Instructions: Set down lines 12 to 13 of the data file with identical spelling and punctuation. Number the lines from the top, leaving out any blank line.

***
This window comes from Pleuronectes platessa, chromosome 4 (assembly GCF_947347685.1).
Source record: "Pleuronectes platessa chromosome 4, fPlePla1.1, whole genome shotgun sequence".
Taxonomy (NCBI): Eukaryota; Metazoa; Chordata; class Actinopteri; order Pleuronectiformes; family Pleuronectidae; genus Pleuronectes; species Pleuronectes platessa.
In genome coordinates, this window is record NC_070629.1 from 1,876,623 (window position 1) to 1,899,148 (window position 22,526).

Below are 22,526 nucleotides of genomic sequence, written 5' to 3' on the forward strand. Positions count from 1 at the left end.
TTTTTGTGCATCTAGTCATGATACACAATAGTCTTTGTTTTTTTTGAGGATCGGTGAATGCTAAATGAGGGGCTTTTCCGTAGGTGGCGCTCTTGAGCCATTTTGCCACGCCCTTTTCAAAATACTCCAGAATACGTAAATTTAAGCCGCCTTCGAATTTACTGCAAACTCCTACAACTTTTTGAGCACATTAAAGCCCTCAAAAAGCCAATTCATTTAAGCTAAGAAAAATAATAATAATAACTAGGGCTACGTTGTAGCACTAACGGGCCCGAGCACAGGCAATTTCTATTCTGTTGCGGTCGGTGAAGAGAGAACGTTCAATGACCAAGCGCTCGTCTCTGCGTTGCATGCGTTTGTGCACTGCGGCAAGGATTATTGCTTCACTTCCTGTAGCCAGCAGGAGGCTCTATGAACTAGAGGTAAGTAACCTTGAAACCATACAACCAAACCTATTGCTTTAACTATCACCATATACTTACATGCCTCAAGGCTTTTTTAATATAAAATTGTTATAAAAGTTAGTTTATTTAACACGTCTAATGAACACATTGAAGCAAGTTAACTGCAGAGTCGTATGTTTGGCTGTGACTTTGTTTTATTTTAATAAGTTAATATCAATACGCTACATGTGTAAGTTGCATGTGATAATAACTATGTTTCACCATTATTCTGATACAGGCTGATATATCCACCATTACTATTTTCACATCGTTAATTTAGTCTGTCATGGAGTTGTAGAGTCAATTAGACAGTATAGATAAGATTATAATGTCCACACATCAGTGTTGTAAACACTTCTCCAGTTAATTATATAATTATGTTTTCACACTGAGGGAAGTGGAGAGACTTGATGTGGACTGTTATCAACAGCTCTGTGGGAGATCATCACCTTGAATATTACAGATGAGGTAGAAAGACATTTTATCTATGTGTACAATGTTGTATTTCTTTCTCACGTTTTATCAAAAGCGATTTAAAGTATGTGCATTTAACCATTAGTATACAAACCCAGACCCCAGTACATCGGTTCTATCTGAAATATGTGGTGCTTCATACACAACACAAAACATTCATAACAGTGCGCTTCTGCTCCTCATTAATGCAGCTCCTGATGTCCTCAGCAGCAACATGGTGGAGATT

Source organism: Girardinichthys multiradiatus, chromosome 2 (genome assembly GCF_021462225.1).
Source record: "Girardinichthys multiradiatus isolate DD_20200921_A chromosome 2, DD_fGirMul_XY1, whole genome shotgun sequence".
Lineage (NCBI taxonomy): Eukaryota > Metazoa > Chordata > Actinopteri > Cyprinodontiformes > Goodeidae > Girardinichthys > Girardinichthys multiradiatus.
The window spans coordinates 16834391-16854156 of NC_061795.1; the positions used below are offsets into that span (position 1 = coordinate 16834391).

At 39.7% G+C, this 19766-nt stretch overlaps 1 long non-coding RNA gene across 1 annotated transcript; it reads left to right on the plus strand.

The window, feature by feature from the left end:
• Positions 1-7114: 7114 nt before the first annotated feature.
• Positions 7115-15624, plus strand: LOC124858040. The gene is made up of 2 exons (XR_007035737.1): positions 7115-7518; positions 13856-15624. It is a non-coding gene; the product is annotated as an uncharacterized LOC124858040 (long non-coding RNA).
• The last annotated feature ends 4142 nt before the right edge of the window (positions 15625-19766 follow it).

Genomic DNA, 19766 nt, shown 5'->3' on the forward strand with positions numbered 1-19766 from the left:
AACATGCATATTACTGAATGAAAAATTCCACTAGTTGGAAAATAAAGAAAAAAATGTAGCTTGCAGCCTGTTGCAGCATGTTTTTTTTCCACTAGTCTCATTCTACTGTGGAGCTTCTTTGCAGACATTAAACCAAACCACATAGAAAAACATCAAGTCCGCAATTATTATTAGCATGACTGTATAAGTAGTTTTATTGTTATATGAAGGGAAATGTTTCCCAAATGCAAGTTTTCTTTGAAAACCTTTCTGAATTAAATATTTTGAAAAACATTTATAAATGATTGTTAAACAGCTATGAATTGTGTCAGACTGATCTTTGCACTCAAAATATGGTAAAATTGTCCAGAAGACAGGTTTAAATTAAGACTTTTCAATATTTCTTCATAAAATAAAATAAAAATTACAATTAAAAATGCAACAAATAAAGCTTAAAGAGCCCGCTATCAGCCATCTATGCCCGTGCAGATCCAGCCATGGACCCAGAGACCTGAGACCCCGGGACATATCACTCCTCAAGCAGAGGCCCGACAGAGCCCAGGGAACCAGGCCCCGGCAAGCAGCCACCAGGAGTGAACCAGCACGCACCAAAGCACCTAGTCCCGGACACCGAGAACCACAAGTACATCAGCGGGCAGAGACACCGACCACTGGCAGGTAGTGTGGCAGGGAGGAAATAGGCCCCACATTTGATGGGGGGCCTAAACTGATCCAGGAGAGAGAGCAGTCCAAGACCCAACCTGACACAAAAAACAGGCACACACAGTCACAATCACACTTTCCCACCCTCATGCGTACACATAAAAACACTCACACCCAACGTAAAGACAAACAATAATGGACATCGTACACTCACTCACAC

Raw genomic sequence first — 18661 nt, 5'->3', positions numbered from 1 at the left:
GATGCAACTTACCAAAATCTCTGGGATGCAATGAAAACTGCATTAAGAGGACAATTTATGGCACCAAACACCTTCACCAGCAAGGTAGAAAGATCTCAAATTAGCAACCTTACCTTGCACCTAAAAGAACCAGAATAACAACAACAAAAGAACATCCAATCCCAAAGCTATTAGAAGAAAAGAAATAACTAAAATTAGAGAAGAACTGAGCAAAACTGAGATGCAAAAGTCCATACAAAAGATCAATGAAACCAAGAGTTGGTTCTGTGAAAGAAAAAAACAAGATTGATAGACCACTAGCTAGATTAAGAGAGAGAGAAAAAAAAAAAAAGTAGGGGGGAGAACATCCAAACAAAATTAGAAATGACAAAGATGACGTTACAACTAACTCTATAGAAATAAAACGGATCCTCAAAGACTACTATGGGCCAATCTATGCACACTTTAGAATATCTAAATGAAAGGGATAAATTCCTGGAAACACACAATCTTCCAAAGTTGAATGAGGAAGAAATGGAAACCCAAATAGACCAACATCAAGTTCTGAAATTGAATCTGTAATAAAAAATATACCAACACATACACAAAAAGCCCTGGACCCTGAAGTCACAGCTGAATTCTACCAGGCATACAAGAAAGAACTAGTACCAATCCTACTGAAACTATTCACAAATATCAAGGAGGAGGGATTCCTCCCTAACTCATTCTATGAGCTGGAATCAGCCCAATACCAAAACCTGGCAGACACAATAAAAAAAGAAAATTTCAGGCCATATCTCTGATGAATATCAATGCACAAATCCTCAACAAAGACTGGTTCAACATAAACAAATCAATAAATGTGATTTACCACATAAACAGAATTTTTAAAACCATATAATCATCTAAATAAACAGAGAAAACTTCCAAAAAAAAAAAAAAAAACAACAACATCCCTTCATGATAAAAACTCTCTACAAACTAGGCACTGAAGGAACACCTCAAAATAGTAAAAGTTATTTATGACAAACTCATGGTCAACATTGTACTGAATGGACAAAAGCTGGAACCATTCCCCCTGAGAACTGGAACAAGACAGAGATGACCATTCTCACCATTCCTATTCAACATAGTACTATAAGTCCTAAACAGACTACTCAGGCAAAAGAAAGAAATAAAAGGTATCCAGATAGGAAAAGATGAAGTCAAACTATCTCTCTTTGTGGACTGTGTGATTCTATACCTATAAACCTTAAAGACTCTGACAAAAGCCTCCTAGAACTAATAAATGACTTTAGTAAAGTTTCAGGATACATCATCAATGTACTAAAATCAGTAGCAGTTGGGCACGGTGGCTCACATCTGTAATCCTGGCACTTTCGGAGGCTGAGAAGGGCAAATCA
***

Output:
The window, feature by feature from the left end:
• Positions 1-7114: 7114 nt before the first annotated feature.